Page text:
Exactly. I hate jargon. I’ve always found it to be a restriction on understanding. As a professional trainer I’m never  going to promote restrictions on understanding. But guess what. I now find that I’m an Instructional Designer!

In the old days when mobile phones weren’t mobile and lard was good for you, I used to write training material. Good interactive training material that made as much use of as many senses as possible to help people gain the knowledge or skill and then retain it. It had questions in it, exercises, activities, explanation for those that liked to understand the why’s as well as the whats, with a nice bit of repetition to help it stick, a step by step climb from the known to the unknown and a way of checking that the objectives had been met.

It fitted in with Blooms Taxonomy of learning, Gagne’s learning outcomes and other research work into how the mind takes information in. As I got better at it, the checks and questioning became more subtle, the activities and exercises got better at keeping interest while still pushing understanding and the explanations became more succinct.  

I’ve moved with the times and I now also put together training material for use on a PC or over the internet. These are sometimes stand-alone and sometimes part of a bigger package (I admit that I did start calling it blended learning, the buzz word for the day but am trying to kick that habit now).

These days when I now look for new training material projects to apply or quote for, I find they are almost exclusively IT based, which is potentially very good, and that they are looking for “Instructional Designers” who can deliver story boards and be experienced in graphic design, which worries me. Story boarding is used in gaming and film making and good graphic designers produce wonderful adverts and sublime looking websites.

My worry is that, what we will see being produced are packages that look fantastic, that have a whole load of great interaction and fun things to do that will keep trainees entertained for hours, but which lose some of the fundamental tried and tested processes that make the training effective.

When people first started pushing e-learning, it had less takeup than was imagined, with companies finding it over priced, with little possible interaction and too general to meet their needs. Now with the costs driven right down by the general availability of products that require little or no programming skills, there is the opportunity to overcome these objections and deliver cost effective, timely PC or web based training that truly meet the need of the target audience. It just needs to be good training practice.

So although using titles such as “Instructional designer” can add a few quid to the daily rate, I’m going to keep parading myself as a writer of training material, and I will use the most effective method of delivery to achieve the goals of the project. If that means it’s using PC’s, the internet or handheld devices, there is software such as Captivate, Articulate, Lectora, Flash, Swish and many others that I can use to deliver. And if the look needs tarting up to a level higher than I can produce? Then I’ll bring in a graphic designer to help.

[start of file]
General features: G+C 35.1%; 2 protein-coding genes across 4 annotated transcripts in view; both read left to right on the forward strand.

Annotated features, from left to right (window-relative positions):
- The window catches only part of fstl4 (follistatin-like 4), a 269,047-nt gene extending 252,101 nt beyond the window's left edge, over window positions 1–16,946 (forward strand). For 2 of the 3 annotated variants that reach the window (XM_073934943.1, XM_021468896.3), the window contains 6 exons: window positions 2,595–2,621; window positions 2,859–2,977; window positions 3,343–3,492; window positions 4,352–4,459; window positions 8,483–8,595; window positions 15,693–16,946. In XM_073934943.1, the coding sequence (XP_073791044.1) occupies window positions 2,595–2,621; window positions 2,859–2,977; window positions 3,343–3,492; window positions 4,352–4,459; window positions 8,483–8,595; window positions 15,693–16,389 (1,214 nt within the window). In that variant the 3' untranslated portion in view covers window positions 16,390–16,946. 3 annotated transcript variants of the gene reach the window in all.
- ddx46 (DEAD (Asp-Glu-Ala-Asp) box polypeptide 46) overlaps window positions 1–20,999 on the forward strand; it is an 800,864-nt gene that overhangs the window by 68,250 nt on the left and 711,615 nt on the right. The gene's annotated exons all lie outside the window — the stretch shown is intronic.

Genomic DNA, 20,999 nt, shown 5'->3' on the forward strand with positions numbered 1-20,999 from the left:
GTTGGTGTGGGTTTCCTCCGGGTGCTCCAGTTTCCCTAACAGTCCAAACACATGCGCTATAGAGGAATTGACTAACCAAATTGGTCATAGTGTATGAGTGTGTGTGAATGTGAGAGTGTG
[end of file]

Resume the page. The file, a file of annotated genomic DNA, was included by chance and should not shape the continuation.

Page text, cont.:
This is a subject that seems to come up when ever there is a downturn. Whether it is a general economic downturn, an industry wide slow down or just a drop off in the sales ledger of an individual firm.  I remember it being a hot topic of conversation in the early 90’s when the economic cycle was going downwards, and discussed it in the board room under the subject title “Redundancy”.

I’ve always struggled to put forward an argument that you should not cut back, which as a Trainer offering a range of Training courses is a bit of a problem. For me there are a number of different reasons for and types of training;

  • Core skills that people need to carry out their jobs
  • Development training to increase the skills and abilities of the workforce or members of it
  • Feel good activities to help teams bond or as a form of reward

If a training budget is split into these three areas it becomes much easier to discuss and make decisions on what should be spent on which areas and where any savings can be made, rather than just taking a slice off the total budget.

There is no point having someone in a position if they do not have and are not given the skills or knowledge needed to do the job. For the other two areas the decision comes down to judgement. Will that talented member of staff leave if they don’t get the management training they’re after? Is there another way to get a team  to bond rather than sending them to chomp over the hills in Derbyshire.

Maybe in a time of hardship HR and training professionals need to take a broader look at how they advise owners, directors and managers. Less of the tickbox approach and more creative looking at the deeper reasons for a training request perhaps.